This paper advances privacy theory through examination of online shaming, focusing in particular on persecution by internet mobs. While shaming is nothing new, the technology used for modern shaming is new and evolving, making it a revealing lens through which to analyze points of analytical friction within and between traditional conceptions of privacy. To that end, this paper first explores the narrative and structure of online shaming, identifying broad categories of shaming of vigilantism, bullying, bigotry and gossiping, which are then used throughout the paper to evaluate different angles to the privacy problems raised. Second, this paper examines shaming through three dominant debates concerning privacy—privacy’s link with dignity, the right to privacy in public places and the social dimension of privacy. Certain themes emerged from this analysis. A common feature of online shaming is public humiliation. A challenge is to differentiate between a humbling (rightly knocking someone down a peg for a social transgression) and a humiliation that is an affront to dignity (wrongly knocking someone down a peg). In addition, the privacy concern of shamed individuals is not necessarily about intrusion on seclusion or revelation of embarrassing information, but rather about the disruption in their ability to continue to participate in online spaces free from attack. The privacy interest therefore becomes more about enabling participation in social spaces, enabling connections and relationships to form, and about enabling identity-making. Public humiliation through shaming can disrupt all of these inviting closer scrutiny concerning how law can be used as an enabling rather than secluding tool. Full article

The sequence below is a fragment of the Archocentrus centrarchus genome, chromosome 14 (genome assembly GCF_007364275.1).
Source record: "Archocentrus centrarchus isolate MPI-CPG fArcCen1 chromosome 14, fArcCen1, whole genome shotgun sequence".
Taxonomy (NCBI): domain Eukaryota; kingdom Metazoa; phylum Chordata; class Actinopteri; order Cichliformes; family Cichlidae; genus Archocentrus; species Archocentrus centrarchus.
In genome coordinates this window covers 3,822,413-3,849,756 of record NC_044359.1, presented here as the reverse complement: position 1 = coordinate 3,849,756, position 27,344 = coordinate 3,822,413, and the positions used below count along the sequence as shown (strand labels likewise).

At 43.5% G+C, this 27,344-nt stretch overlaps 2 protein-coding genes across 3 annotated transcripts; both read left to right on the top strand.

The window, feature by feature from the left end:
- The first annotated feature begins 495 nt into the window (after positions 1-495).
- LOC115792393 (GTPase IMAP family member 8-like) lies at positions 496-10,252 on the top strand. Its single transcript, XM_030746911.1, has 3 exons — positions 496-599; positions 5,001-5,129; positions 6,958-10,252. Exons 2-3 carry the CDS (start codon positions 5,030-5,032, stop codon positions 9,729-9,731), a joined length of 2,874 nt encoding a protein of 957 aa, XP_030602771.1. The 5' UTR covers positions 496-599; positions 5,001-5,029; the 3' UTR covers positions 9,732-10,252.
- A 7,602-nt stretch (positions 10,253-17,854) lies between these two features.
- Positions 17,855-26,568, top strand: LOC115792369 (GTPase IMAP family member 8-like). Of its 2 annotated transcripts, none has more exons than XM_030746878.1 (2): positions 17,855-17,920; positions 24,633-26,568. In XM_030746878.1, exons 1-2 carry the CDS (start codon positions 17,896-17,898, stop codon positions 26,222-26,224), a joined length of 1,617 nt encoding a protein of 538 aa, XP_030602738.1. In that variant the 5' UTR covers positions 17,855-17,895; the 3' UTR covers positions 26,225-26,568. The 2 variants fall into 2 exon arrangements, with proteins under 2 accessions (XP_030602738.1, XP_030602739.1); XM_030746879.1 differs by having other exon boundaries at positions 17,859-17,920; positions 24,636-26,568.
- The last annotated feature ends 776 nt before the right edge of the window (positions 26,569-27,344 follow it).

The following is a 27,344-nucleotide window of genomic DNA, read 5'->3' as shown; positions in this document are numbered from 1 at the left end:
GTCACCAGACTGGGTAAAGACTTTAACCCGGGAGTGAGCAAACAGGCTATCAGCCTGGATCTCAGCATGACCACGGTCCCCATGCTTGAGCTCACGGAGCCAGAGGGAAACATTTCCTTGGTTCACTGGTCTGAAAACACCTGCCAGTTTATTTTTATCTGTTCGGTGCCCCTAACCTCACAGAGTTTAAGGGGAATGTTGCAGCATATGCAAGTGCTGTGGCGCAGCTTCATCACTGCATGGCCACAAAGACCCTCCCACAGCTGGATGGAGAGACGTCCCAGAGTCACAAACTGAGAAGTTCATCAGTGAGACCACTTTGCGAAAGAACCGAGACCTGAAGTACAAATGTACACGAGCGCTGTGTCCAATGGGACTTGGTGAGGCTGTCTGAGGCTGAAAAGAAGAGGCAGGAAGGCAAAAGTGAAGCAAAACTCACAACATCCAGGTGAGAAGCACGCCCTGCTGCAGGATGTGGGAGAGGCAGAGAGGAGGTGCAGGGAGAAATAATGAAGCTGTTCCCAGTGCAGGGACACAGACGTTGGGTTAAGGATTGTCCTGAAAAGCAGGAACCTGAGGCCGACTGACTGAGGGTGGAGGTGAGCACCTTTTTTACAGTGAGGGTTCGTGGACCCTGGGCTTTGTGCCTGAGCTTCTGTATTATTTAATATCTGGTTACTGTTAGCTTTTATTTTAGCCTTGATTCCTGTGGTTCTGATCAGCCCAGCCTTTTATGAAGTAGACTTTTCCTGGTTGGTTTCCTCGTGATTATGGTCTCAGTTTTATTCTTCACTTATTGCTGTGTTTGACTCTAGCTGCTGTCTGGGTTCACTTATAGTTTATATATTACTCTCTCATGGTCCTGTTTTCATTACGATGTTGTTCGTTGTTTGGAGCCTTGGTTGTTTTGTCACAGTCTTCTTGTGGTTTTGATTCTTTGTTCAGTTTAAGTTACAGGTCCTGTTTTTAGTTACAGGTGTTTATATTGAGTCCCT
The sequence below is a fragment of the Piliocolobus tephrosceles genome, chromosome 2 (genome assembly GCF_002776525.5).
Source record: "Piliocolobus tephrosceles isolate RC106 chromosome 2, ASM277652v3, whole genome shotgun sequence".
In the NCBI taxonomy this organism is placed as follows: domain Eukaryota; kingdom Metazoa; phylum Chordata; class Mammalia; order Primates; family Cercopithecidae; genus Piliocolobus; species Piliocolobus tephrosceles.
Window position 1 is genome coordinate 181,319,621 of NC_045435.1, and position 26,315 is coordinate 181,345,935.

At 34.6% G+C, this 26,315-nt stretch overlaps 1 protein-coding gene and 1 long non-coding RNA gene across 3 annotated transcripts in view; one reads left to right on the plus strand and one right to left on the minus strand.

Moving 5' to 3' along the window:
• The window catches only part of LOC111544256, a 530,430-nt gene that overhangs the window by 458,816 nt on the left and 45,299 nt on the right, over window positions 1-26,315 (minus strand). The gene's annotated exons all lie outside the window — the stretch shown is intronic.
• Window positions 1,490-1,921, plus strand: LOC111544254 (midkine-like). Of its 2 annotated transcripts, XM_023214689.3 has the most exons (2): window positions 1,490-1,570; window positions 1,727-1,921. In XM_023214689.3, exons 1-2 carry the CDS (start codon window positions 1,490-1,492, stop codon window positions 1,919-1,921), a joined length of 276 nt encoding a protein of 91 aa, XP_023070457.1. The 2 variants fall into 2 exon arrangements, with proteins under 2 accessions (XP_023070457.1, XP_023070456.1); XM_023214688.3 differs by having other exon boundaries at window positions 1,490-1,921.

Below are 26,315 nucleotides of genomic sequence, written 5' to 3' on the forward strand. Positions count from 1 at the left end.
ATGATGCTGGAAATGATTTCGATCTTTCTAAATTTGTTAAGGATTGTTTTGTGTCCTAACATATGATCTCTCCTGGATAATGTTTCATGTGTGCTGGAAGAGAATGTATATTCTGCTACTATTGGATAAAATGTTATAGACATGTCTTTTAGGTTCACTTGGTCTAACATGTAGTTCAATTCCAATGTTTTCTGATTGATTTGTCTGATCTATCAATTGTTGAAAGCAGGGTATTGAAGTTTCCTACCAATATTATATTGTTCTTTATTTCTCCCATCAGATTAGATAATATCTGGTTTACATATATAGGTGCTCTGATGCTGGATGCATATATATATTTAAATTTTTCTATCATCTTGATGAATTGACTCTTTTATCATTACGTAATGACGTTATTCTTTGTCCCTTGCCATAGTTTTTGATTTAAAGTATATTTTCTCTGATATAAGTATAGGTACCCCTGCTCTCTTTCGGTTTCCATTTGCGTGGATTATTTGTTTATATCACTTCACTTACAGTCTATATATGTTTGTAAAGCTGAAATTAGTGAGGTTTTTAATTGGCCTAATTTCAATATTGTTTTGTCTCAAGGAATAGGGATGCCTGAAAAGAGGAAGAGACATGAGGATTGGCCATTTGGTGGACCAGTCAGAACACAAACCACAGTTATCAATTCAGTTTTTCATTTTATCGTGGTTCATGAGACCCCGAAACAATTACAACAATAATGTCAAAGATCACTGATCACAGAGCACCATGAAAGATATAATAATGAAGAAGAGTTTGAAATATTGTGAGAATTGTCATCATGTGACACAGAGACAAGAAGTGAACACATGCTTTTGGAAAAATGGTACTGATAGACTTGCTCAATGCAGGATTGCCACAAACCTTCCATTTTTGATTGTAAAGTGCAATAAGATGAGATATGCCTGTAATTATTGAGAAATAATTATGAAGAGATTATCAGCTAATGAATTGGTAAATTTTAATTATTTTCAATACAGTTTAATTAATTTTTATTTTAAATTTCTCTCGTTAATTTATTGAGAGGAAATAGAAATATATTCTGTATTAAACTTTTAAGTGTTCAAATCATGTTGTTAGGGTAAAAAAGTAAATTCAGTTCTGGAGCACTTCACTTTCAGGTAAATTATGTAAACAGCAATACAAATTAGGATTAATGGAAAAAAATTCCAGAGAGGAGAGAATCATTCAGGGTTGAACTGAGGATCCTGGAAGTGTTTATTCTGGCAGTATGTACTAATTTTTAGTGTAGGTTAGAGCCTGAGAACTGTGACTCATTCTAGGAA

Article
Collegiality, Therapy and Mediation—The Contribution of Experts in Swedish Mental Health Law
Laws 2017, 6(1), 2; https://doi.org/10.3390/laws6010002 - 17 Jan 2017
Cited by 1 | Viewed by 2110
Abstract
Independent experts serve a vital role in how the human rights of patients are protected in mental health law. This article investigates the contribution of court-appointed psychiatrists (APs) in civil commitment court hearings. Analysis is based on 12 court hearings that were audiotaped. [...] Read more.
Independent experts serve a vital role in how the human rights of patients are protected in mental health law. This article investigates the contribution of court-appointed psychiatrists (APs) in civil commitment court hearings. Analysis is based on 12 court hearings that were audiotaped. Supplementary informal interviews with participants were also conducted. Data were analysed through a combination of rhetoric analysis and discourse analysis. Analysis of the hearings reveals that APs do not fulfil their function to critically investigate treating psychiatrists’ (CPs) recommendations that patients meet commitment criteria. They typically do not ask any questions from CPs, and the few questions that are asked do not cast light on the legal issues at stake. To further understand the role of APs, their communication has been analyzed in terms of four interpretative repertoires: collegial, disclosing, therapeutic and mediating. In conclusion, the human rights of patients subjected to involuntary commitment might be at risk when therapeutic concerns are built into the process. The specific Swedish model where APs deliver their own assessment about whether commitment criteria are met may be counterproductive. This argument possibly extends to the role of medical members in mental health tribunals in the United Kingdom, Australia and New Zealand. Full article
(This article belongs to the Special Issue The Intersection of Human Rights Law and Health Law)
Editorial
Acknowledgement to Reviewers of Laws in 2016
Laws 2017, 6(1), 1; https://doi.org/10.3390/laws6010001 - 10 Jan 2017
Viewed by 1629
Abstract
The editors of Laws would like to express their sincere gratitude to the following reviewers for assessing manuscripts in 2016.[...] Full article